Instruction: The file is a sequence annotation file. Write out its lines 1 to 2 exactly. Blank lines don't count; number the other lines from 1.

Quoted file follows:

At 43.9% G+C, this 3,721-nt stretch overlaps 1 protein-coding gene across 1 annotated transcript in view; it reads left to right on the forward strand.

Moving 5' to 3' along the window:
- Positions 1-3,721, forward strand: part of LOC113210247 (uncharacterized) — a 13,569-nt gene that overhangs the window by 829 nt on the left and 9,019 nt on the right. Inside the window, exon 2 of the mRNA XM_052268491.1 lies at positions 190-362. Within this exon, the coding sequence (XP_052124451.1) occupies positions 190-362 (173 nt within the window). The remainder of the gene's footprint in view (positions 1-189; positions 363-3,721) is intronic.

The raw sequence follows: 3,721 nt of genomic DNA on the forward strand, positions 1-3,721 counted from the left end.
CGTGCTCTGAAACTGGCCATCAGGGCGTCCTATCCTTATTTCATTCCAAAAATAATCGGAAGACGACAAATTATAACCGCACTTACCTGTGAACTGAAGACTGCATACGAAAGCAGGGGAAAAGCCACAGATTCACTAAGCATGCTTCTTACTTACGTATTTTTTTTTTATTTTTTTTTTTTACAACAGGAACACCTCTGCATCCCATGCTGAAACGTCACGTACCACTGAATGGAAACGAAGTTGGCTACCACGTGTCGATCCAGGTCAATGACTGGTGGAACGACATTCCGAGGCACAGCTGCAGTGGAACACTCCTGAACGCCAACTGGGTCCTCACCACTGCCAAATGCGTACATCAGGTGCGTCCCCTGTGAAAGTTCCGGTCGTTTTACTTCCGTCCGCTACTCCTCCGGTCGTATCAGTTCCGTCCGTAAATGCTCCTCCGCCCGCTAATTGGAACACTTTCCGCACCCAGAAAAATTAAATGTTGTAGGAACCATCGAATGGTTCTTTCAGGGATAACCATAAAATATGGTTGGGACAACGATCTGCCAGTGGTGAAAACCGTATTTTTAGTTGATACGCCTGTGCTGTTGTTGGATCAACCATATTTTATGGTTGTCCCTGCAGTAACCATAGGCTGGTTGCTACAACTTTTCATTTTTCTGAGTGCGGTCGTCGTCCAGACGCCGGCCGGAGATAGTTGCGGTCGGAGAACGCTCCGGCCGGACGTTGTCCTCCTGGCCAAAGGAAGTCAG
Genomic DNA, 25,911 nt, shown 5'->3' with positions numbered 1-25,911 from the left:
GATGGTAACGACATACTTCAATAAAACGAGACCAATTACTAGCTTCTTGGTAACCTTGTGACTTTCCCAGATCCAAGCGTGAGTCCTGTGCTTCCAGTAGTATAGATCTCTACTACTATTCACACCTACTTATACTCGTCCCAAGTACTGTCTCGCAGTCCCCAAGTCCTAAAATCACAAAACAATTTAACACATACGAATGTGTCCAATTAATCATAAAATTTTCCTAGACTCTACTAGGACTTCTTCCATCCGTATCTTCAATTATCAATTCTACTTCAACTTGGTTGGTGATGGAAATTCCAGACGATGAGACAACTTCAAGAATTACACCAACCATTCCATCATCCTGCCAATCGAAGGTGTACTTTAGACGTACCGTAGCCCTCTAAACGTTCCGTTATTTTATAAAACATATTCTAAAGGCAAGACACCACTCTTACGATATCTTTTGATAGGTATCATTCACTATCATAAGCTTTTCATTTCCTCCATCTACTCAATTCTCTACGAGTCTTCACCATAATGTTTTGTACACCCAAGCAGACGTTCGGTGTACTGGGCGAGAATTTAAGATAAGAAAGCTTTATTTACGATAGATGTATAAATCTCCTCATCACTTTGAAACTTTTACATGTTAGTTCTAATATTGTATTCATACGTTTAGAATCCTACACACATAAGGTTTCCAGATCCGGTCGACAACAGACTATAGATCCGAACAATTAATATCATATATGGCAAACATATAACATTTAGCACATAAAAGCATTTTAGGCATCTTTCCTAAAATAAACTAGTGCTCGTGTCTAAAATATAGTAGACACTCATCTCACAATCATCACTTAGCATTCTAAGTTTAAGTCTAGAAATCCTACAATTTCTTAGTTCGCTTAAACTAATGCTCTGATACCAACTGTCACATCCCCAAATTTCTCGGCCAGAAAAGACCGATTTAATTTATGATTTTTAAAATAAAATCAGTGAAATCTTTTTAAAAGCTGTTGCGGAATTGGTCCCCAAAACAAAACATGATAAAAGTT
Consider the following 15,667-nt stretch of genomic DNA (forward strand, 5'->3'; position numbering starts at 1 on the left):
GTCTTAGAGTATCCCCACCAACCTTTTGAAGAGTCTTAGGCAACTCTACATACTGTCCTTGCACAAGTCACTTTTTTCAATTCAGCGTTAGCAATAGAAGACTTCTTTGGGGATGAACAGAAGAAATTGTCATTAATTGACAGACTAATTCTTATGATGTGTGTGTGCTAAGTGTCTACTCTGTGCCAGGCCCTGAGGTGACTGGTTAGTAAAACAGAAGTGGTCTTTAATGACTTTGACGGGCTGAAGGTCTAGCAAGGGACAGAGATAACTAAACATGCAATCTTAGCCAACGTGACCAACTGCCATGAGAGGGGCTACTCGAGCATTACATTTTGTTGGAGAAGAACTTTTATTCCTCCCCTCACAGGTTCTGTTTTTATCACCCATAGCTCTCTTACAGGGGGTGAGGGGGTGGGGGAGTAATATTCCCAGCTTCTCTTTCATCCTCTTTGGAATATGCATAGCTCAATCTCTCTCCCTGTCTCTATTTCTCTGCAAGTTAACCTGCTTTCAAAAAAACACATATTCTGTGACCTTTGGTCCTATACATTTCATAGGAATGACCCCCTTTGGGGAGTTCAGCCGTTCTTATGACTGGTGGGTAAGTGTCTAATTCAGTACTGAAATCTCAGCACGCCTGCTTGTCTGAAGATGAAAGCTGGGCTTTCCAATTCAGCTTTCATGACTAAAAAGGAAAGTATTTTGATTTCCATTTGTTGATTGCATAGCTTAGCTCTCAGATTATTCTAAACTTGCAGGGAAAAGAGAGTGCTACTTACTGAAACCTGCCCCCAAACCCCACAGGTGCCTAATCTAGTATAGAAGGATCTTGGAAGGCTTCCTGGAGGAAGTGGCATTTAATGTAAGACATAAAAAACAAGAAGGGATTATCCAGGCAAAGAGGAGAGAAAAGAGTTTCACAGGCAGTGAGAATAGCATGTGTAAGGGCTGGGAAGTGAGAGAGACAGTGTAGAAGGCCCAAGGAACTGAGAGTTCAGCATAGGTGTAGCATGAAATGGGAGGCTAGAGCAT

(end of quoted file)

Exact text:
At 43.9% G+C, this 3,721-nt stretch overlaps 1 protein-coding gene across 1 annotated transcript in view; it reads left to right on the forward strand.

Moving 5' to 3' along the window: